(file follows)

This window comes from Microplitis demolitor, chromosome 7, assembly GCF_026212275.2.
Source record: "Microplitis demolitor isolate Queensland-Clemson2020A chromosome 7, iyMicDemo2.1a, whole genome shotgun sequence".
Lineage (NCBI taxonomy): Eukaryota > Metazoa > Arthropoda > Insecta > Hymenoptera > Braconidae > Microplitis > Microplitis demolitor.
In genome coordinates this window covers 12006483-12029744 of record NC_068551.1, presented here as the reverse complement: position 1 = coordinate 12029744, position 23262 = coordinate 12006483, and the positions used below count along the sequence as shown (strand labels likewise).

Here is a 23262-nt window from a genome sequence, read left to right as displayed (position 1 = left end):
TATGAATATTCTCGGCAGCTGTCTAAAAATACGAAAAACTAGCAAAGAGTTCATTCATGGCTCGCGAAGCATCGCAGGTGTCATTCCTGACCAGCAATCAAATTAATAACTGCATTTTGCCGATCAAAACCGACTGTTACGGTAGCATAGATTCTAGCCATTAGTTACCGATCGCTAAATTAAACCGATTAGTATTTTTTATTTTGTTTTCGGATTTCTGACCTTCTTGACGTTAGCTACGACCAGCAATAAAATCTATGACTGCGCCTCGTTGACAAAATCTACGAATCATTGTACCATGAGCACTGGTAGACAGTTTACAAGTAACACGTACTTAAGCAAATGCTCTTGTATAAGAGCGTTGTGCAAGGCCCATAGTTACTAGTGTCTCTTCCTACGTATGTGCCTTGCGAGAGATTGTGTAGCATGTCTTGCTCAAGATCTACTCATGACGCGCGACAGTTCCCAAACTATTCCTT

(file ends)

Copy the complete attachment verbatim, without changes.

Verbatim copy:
This window comes from Microplitis demolitor, chromosome 7, assembly GCF_026212275.2.
Source record: "Microplitis demolitor isolate Queensland-Clemson2020A chromosome 7, iyMicDemo2.1a, whole genome shotgun sequence".
Lineage (NCBI taxonomy): Eukaryota > Metazoa > Arthropoda > Insecta > Hymenoptera > Braconidae > Microplitis > Microplitis demolitor.
In genome coordinates this window covers 12006483-12029744 of record NC_068551.1, presented here as the reverse complement: position 1 = coordinate 12029744, position 23262 = coordinate 12006483, and the positions used below count along the sequence as shown (strand labels likewise).

Here is a 23262-nt window from a genome sequence, read left to right as displayed (position 1 = left end):
TATGAATATTCTCGGCAGCTGTCTAAAAATACGAAAAACTAGCAAAGAGTTCATTCATGGCTCGCGAAGCATCGCAGGTGTCATTCCTGACCAGCAATCAAATTAATAACTGCATTTTGCCGATCAAAACCGACTGTTACGGTAGCATAGATTCTAGCCATTAGTTACCGATCGCTAAATTAAACCGATTAGTATTTTTTATTTTGTTTTCGGATTTCTGACCTTCTTGACGTTAGCTACGACCAGCAATAAAATCTATGACTGCGCCTCGTTGACAAAATCTACGAATCATTGTACCATGAGCACTGGTAGACAGTTTACAAGTAACACGTACTTAAGCAAATGCTCTTGTATAAGAGCGTTGTGCAAGGCCCATAGTTACTAGTGTCTCTTCCTACGTATGTGCCTTGCGAGAGATTGTGTAGCATGTCTTGCTCAAGATCTACTCATGACGCGCGACAGTTCCCAAACTATTCCTT